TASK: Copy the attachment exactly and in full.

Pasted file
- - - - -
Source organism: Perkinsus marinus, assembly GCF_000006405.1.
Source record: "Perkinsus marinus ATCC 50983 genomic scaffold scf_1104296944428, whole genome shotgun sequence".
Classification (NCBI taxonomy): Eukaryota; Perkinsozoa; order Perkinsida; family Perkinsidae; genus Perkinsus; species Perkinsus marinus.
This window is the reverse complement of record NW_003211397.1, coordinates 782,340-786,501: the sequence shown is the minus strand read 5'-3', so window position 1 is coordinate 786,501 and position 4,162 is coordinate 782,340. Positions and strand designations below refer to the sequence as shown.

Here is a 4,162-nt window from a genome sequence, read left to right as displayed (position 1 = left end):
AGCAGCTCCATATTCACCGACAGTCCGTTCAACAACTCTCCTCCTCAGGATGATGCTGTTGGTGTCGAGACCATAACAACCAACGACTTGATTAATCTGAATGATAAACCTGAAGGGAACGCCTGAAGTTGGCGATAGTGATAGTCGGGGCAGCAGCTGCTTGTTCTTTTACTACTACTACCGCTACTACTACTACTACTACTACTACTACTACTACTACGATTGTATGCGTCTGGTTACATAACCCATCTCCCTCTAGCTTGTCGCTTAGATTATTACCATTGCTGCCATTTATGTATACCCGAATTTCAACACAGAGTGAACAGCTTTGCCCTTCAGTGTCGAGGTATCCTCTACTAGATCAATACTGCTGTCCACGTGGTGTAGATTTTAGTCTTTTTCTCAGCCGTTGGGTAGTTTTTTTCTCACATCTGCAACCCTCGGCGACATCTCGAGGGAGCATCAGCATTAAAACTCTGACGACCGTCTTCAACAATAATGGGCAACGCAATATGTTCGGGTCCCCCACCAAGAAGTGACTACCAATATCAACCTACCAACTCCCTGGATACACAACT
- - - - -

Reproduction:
Source organism: Perkinsus marinus, assembly GCF_000006405.1.
Source record: "Perkinsus marinus ATCC 50983 genomic scaffold scf_1104296944428, whole genome shotgun sequence".
Classification (NCBI taxonomy): Eukaryota; Perkinsozoa; order Perkinsida; family Perkinsidae; genus Perkinsus; species Perkinsus marinus.
This window is the reverse complement of record NW_003211397.1, coordinates 782,340-786,501: the sequence shown is the minus strand read 5'-3', so window position 1 is coordinate 786,501 and position 4,162 is coordinate 782,340. Positions and strand designations below refer to the sequence as shown.

Here is a 4,162-nt window from a genome sequence, read left to right as displayed (position 1 = left end):
AGCAGCTCCATATTCACCGACAGTCCGTTCAACAACTCTCCTCCTCAGGATGATGCTGTTGGTGTCGAGACCATAACAACCAACGACTTGATTAATCTGAATGATAAACCTGAAGGGAACGCCTGAAGTTGGCGATAGTGATAGTCGGGGCAGCAGCTGCTTGTTCTTTTACTACTACTACCGCTACTACTACTACTACTACTACTACTACTACTACTACGATTGTATGCGTCTGGTTACATAACCCATCTCCCTCTAGCTTGTCGCTTAGATTATTACCATTGCTGCCATTTATGTATACCCGAATTTCAACACAGAGTGAACAGCTTTGCCCTTCAGTGTCGAGGTATCCTCTACTAGATCAATACTGCTGTCCACGTGGTGTAGATTTTAGTCTTTTTCTCAGCCGTTGGGTAGTTTTTTTCTCACATCTGCAACCCTCGGCGACATCTCGAGGGAGCATCAGCATTAAAACTCTGACGACCGTCTTCAACAATAATGGGCAACGCAATATGTTCGGGTCCCCCACCAAGAAGTGACTACCAATATCAACCTACCAACTCCCTGGATACACAACT